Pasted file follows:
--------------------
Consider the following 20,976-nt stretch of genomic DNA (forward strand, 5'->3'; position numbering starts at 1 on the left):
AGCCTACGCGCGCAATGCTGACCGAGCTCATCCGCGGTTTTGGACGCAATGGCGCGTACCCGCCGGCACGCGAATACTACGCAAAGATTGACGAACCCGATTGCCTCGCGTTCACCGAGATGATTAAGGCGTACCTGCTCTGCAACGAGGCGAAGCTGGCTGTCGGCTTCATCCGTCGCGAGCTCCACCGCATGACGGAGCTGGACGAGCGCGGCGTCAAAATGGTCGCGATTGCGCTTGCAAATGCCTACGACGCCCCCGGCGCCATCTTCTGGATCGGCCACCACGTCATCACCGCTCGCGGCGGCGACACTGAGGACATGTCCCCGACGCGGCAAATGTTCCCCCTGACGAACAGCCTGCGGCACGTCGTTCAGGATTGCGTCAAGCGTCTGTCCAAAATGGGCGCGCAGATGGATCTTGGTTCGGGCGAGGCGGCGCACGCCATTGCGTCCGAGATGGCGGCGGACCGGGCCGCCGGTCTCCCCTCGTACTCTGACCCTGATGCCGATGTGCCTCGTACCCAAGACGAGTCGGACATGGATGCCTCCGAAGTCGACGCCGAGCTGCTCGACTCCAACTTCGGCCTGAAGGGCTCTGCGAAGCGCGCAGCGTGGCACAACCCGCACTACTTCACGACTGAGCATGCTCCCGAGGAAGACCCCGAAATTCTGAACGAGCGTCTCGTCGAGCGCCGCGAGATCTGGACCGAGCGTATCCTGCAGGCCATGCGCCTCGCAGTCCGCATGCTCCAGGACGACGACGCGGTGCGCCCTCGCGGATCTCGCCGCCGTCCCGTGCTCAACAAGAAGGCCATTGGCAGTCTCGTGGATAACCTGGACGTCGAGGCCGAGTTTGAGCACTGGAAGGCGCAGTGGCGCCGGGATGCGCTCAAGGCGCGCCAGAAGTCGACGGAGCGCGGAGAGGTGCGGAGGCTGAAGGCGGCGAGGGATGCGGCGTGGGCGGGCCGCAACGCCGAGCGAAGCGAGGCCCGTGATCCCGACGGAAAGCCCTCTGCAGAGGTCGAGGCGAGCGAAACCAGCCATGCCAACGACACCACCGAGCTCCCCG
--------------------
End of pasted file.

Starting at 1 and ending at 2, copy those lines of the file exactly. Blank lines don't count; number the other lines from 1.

Consider the following 20,976-nt stretch of genomic DNA (forward strand, 5'->3'; position numbering starts at 1 on the left):
AGCCTACGCGCGCAATGCTGACCGAGCTCATCCGCGGTTTTGGACGCAATGGCGCGTACCCGCCGGCACGCGAATACTACGCAAAGATTGACGAACCCGATTGCCTCGCGTTCACCGAGATGATTAAGGCGTACCTGCTCTGCAACGAGGCGAAGCTGGCTGTCGGCTTCATCCGTCGCGAGCTCCACCGCATGACGGAGCTGGACGAGCGCGGCGTCAAAATGGTCGCGATTGCGCTTGCAAATGCCTACGACGCCCCCGGCGCCATCTTCTGGATCGGCCACCACGTCATCACCGCTCGCGGCGGCGACACTGAGGACATGTCCCCGACGCGGCAAATGTTCCCCCTGACGAACAGCCTGCGGCACGTCGTTCAGGATTGCGTCAAGCGTCTGTCCAAAATGGGCGCGCAGATGGATCTTGGTTCGGGCGAGGCGGCGCACGCCATTGCGTCCGAGATGGCGGCGGACCGGGCCGCCGGTCTCCCCTCGTACTCTGACCCTGATGCCGATGTGCCTCGTACCCAAGACGAGTCGGACATGGATGCCTCCGAAGTCGACGCCGAGCTGCTCGACTCCAACTTCGGCCTGAAGGGCTCTGCGAAGCGCGCAGCGTGGCACAACCCGCACTACTTCACGACTGAGCATGCTCCCGAGGAAGACCCCGAAATTCTGAACGAGCGTCTCGTCGAGCGCCGCGAGATCTGGACCGAGCGTATCCTGCAGGCCATGCGCCTCGCAGTCCGCATGCTCCAGGACGACGACGCGGTGCGCCCTCGCGGATCTCGCCGCCGTCCCGTGCTCAACAAGAAGGCCATTGGCAGTCTCGTGGATAACCTGGACGTCGAGGCCGAGTTTGAGCACTGGAAGGCGCAGTGGCGCCGGGATGCGCTCAAGGCGCGCCAGAAGTCGACGGAGCGCGGAGAGGTGCGGAGGCTGAAGGCGGCGAGGGATGCGGCGTGGGCGGGCCGCAACGCCGAGCGAAGCGAGGCCCGTGATCCCGACGGAAAGCCCTCTGCAGAGGTCGAGGCGAGCGAAACCAGCCATGCCAACGACACCACCGAGCTCCCCG